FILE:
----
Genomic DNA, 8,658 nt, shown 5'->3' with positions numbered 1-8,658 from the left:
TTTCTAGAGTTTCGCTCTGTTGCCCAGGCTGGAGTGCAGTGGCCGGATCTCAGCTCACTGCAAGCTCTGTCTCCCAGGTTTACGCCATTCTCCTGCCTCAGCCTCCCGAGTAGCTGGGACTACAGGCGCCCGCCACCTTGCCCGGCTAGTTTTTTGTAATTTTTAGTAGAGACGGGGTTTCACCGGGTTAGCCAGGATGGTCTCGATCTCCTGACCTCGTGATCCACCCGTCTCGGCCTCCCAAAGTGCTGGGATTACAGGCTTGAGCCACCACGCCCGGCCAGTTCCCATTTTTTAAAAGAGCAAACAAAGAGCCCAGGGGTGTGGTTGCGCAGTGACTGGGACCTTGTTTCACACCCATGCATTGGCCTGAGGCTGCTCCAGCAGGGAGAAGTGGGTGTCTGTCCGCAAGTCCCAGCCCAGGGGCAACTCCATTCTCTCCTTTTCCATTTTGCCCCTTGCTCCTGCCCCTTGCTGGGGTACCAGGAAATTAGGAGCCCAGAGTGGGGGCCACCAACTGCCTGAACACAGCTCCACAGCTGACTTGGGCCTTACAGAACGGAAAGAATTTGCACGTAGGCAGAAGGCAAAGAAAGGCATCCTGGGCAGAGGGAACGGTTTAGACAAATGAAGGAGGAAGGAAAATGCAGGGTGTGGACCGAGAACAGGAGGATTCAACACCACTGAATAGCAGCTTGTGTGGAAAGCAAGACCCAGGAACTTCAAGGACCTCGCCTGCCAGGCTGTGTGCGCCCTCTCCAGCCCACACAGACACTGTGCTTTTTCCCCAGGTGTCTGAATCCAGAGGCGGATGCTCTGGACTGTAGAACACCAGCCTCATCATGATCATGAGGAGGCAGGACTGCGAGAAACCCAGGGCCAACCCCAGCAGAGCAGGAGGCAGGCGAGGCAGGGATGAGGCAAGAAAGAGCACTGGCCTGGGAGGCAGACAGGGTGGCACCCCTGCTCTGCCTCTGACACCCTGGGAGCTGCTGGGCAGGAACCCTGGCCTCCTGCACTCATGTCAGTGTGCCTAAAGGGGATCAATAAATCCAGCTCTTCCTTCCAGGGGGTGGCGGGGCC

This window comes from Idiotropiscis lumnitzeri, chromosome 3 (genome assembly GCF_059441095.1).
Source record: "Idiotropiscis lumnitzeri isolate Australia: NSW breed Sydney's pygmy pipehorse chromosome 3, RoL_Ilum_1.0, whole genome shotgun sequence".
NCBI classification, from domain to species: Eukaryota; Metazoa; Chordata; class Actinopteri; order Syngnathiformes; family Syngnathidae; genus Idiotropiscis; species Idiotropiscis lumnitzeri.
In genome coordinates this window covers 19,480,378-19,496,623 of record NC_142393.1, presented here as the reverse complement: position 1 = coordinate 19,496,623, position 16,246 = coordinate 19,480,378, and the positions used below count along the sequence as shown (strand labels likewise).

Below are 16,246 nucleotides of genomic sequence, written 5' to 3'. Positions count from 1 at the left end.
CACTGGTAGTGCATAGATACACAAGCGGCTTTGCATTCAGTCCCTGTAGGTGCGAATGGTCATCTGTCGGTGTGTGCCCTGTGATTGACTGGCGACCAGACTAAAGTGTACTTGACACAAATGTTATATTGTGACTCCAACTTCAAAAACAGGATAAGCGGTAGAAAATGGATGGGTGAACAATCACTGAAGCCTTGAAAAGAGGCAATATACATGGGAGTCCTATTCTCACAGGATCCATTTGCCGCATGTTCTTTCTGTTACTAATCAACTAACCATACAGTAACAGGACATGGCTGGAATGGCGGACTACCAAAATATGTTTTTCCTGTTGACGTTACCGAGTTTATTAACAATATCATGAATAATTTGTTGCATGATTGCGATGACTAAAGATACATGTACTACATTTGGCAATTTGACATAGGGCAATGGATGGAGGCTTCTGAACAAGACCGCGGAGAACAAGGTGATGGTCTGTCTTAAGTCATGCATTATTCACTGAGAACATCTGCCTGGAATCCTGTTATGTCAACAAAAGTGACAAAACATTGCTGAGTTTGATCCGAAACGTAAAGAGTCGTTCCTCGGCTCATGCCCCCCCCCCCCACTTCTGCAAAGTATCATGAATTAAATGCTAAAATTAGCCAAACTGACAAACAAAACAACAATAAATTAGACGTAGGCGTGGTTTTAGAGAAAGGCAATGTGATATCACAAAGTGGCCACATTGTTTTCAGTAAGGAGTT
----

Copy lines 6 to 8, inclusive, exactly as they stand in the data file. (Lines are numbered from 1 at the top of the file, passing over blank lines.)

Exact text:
In genome coordinates this window covers 19,480,378-19,496,623 of record NC_142393.1, presented here as the reverse complement: position 1 = coordinate 19,496,623, position 16,246 = coordinate 19,480,378, and the positions used below count along the sequence as shown (strand labels likewise).

Below are 16,246 nucleotides of genomic sequence, written 5' to 3'. Positions count from 1 at the left end.
CACTGGTAGTGCATAGATACACAAGCGGCTTTGCATTCAGTCCCTGTAGGTGCGAATGGTCATCTGTCGGTGTGTGCCCTGTGATTGACTGGCGACCAGACTAAAGTGTACTTGACACAAATGTTATATTGTGACTCCAACTTCAAAAACAGGATAAGCGGTAGAAAATGGATGGGTGAACAATCACTGAAGCCTTGAAAAGAGGCAATATACATGGGAGTCCTATTCTCACAGGATCCATTTGCCGCATGTTCTTTCTGTTACTAATCAACTAACCATACAGTAACAGGACATGGCTGGAATGGCGGACTACCAAAATATGTTTTTCCTGTTGACGTTACCGAGTTTATTAACAATATCATGAATAATTTGTTGCATGATTGCGATGACTAAAGATACATGTACTACATTTGGCAATTTGACATAGGGCAATGGATGGAGGCTTCTGAACAAGACCGCGGAGAACAAGGTGATGGTCTGTCTTAAGTCATGCATTATTCACTGAGAACATCTGCCTGGAATCCTGTTATGTCAACAAAAGTGACAAAACATTGCTGAGTTTGATCCGAAACGTAAAGAGTCGTTCCTCGGCTCATGCCCCCCCCCCCCACTTCTGCAAAGTATCATGAATTAAATGCTAAAATTAGCCAAACTGACAAACAAAACAACAATAAATTAGACGTAGGCGTGGTTTTAGAGAAAGGCAATGTGATATCACAAAGTGGCCACATTGTTTTCAGTAAGGAGTT